Simple steps in securing services
Nothing in this post is revolutionary or something I’ve come up with on my own but I feel these are things that still bear repeating. They will seem obvious but pick any day of the week and do a search on Google for phrases like “data breach” or “passwords leaked” and you can get an idea on the scale of the problem. So what can you do?
Reduce your data footprint
You should always ask yourself, do I really need this data from people? If the answer is no, them simply put, don’t ask for it. If you think it might come in handy in the future, well wait until you have a good reason for holding it and not before. Users will respond well if you’re asking for something sensible. Actually, if Facebook is anything to go by, they probably won’t think twice even about handing it over. So be responsible.
Reduce your software complexity
As developers we all like to think we’re good at our job. But everyone makes mistakes. The more complex your software is, the more likely you will make a mistake, cut corners or avoid the problems until it’s too late. Companies love doing features and not allowing developers to go back and take care of tech debt.
Develop like you’re not going to be able come back and improve it as there’s a fair chance you won’t be able to within a reasonable time.
It will also make it easier for less experienced developers to come in, understand the system sooner and be able to work on it as well. It’s not good be the lone person who understands the system.
Don’t restrict passwords
With the advent of password managers many people can easily handle many complex passwords. Do not restrict them. There just isn’t a good reason these days for people not to be able to have a 50 char password with any combination of letters, numbers, symbols or even emoji. This is especially true if you’re building out a new service. If you’re stuck with something old, you should do what you can to rectify the company’s password policies. It’s concerning that there are still sites that can limit passwords to something like 6 letters and numbers. Why?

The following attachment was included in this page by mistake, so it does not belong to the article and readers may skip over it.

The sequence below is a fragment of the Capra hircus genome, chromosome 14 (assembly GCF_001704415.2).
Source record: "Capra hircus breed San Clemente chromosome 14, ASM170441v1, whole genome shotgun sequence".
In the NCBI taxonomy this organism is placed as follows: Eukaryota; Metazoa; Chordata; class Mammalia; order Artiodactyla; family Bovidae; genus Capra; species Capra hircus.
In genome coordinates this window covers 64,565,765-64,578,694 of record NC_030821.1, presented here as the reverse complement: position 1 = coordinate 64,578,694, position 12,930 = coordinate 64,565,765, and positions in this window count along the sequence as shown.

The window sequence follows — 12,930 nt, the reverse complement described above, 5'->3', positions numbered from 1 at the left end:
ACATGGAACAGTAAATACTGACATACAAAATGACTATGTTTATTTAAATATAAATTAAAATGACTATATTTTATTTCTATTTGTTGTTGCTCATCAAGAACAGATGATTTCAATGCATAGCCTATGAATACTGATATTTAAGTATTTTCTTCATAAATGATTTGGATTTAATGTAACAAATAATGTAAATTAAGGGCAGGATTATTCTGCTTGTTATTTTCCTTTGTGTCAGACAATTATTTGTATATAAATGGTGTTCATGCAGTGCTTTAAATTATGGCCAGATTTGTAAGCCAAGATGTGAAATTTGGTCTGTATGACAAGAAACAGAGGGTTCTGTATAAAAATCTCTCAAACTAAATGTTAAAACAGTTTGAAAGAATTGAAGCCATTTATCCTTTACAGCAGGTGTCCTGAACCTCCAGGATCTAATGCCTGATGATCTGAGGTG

Lock it all down
Hunt down all the gaps in your system, encrypt everything you can (email, S3 buckets, etc), no passwords for SSH. There’s great tool called Fail2Ban which will let you monitor logs and lock people out. It comes with some pre-built rules and you can make your own. I’d highly recommend it.
S3 buckets can be open and often data leaks from them because people don’t realise they’re open. Always check and lock down these resources.
It can be hard to keep sensitive data out of repositories simply because people make mistakes. So in addition to simply being vigilant consider enforcing standard practices for holding this data. In doing so you can model your .gitignore file to catch mistakes.
It won’t be a perfect, catch all solution. But like most security it’s not about being perfect but doing what you can to avoid disasters.
Ensure passwords for internal systems are complex and realise people will have to share them. Personally I’d suggest heavily discouraging sharing via 3rd party services like Slack. You just don’t know where the data will end up and how long it will hang around. Encrypted email is convenient and works everywhere so it’s perhaps the best option that does not rely on a 3rd party service like 1password to share passwords. This is not to say 1password is bad (far from it) and if it fits your needs it's another good system to consider.
In the end whatever you do, if you keep things simple and be responsible and you should be off to a good start. Oh, and if you rely on open source software please consider donating, if not contributing, to help the project out. Often there aren’t as many eyes on open source as you may think.